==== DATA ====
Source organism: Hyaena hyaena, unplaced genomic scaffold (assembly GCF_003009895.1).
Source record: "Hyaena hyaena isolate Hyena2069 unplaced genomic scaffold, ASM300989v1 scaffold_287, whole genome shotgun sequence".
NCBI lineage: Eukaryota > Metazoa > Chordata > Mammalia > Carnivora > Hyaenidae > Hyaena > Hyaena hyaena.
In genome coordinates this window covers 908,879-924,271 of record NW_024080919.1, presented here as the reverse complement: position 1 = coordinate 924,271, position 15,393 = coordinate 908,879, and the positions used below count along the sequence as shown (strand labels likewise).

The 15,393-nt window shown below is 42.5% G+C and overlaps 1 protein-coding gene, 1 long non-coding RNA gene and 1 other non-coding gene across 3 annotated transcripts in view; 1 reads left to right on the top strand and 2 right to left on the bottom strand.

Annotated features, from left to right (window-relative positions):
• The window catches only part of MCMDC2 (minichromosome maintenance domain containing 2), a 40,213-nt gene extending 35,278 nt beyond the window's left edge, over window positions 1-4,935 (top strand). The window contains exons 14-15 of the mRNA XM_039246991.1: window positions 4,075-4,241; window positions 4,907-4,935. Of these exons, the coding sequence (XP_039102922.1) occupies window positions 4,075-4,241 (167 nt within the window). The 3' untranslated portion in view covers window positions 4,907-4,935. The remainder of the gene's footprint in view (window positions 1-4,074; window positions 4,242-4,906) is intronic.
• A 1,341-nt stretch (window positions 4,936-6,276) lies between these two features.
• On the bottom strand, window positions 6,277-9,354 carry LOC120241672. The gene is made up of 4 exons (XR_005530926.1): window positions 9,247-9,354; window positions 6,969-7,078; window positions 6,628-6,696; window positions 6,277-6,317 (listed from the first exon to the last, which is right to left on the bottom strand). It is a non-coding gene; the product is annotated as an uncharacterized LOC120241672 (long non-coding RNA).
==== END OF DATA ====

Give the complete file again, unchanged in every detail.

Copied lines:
Source organism: Hyaena hyaena, unplaced genomic scaffold (assembly GCF_003009895.1).
Source record: "Hyaena hyaena isolate Hyena2069 unplaced genomic scaffold, ASM300989v1 scaffold_287, whole genome shotgun sequence".
NCBI lineage: Eukaryota > Metazoa > Chordata > Mammalia > Carnivora > Hyaenidae > Hyaena > Hyaena hyaena.
In genome coordinates this window covers 908,879-924,271 of record NW_024080919.1, presented here as the reverse complement: position 1 = coordinate 924,271, position 15,393 = coordinate 908,879, and the positions used below count along the sequence as shown (strand labels likewise).

The 15,393-nt window shown below is 42.5% G+C and overlaps 1 protein-coding gene, 1 long non-coding RNA gene and 1 other non-coding gene across 3 annotated transcripts in view; 1 reads left to right on the top strand and 2 right to left on the bottom strand.

Annotated features, from left to right (window-relative positions):
• The window catches only part of MCMDC2 (minichromosome maintenance domain containing 2), a 40,213-nt gene extending 35,278 nt beyond the window's left edge, over window positions 1-4,935 (top strand). The window contains exons 14-15 of the mRNA XM_039246991.1: window positions 4,075-4,241; window positions 4,907-4,935. Of these exons, the coding sequence (XP_039102922.1) occupies window positions 4,075-4,241 (167 nt within the window). The 3' untranslated portion in view covers window positions 4,907-4,935. The remainder of the gene's footprint in view (window positions 1-4,074; window positions 4,242-4,906) is intronic.
• A 1,341-nt stretch (window positions 4,936-6,276) lies between these two features.
• On the bottom strand, window positions 6,277-9,354 carry LOC120241672. The gene is made up of 4 exons (XR_005530926.1): window positions 9,247-9,354; window positions 6,969-7,078; window positions 6,628-6,696; window positions 6,277-6,317 (listed from the first exon to the last, which is right to left on the bottom strand). It is a non-coding gene; the product is annotated as an uncharacterized LOC120241672 (long non-coding RNA).